I enjoyed reading Hungry Hearts, but three stories particularly stood out to me. In “The Grand Ishq Adventure” by Sandhya Menon, Neha runs a love-related advice column. Despite giving helpful advice to her readers, Neha does not usually have much luck in the love department herself. One day, she decides to take her own advice to become braver: eat alone and try new cuisines. In “Gimme Some Sugar” by Jay Coles, Leo wants to enter a cooking competition to win money to help his mom. His grandmother suggests he cook with one of her recipes. With his grandmother’s support, Leo is able to feel more confident about his cooking in the competition. In "Panadería ~ Pastelería" by Anne-Marie McLemore, Lila wants to tell a childhood friend that she likes him, but does not know how to say it with words. So, she relies on baking. 


In each case, the characters are able to learn more about themselves through cuisine. The reader becomes engaged with the inhabitants and stories of Hungry Hearts Row.

Misfits in Love by SK Ali

Janna’s brother is getting married in a few days and wedding preparations are the only thing on her mind. Well that, and the fact that Nuah, Janna’s crush—who likes her back— is coming home from college for the summer. But things become complicated when Janna meets Haytham, a boy who has an amazing voice, is great at taking care of children, and is good looking. So when Nuah arrives, Janna is surprised that he does not seem to mind her spending time with Haytham. Further complications arise when Janna meets Layth, a mysterious boy who seems to understand her. With the wedding and navigation of new relationships, Janna’s summer becomes busier than she anticipated.


Misfit in Love by S.K. Ali continues the story of Janna from Saints and Misfits. I went into the book without having read Ali’s first book, and while Misfit in Love can be read as a standalone, I was enjoying it so much (I could not put it down) that I wanted to read Saints and Misfits to see where Janna’s story began. 


Misfit in Love explores different types of love: romantic, friendly, familial, and self-love. I appreciate that Ali dives deeper than just the possible romances between Janna and her love-interests by including themes of family too. Janna reflects about the change her family experienced when her parents divorced and considers how it will change again when her brother marries. Though at first unwilling to let new members into the family, she begins to open her heart as she gets to know them better. She also realizes the importance of self-love and listening to her heart. Misfit in Love by S.K. Ali is the love story I have been waiting for.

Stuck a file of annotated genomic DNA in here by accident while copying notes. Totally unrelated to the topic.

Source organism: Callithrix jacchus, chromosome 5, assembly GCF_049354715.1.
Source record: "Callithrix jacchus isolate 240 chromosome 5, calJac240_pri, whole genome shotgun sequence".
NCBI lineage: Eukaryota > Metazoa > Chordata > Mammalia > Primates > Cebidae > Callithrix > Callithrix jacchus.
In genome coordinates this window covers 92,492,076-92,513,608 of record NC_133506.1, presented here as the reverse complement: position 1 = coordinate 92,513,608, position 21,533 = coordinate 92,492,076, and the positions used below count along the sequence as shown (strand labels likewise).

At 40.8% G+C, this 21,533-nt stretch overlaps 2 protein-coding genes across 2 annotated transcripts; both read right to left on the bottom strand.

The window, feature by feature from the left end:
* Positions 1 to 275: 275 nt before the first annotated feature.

This Train is Being Held by Ismée Willimas

Isa, a ballerina, and Alex, a baseball player, first meet while riding the New York subway. From the moment that they first lock eyes, there is an instant curiosity that passes between them. But all too soon, their ride together comes to an end. Over the course of the following months, Isa and Alex continue to run into each other on the subway. With their continual meetings, the two become friends, bonding over their dedication to athletics, but they both claim they are too busy to date. Unfortunately, this means their meetings are rare, so aspiring-poet Alex starts to leave poems for Isa to find. This brings them closer, so much so, that they decide to try to make a relationship work. However, their relationship becomes complicated when secrets are kept and explanations are not given.


This Train is Being Held by Ismée Willimas is a lyrical story about two passionate teenagers. Williams' descriptions are beautiful and create vivid and detailed images in the reader’s mind. Both Isa and Alex have Latin American heritage, and throughout the story, the reader is exposed to experiences that the characters go through because of stereotypes that are placed on them. However, they do not let this stop them from enjoying life. Isa and Alex have so much heart; they care deeply about their family and for each other. Their story of love and being willing to fight for it is moving, as well. In addition, Williams’ discussions of family expectations and making choices to pursue one’s passion—even when it is a different path that what is expected of you—resonates with the reader. This Train is Being Held by Ismée Willimas is a beautiful and powerful love story.

More Than Just A Pretty Face by Syed M Masood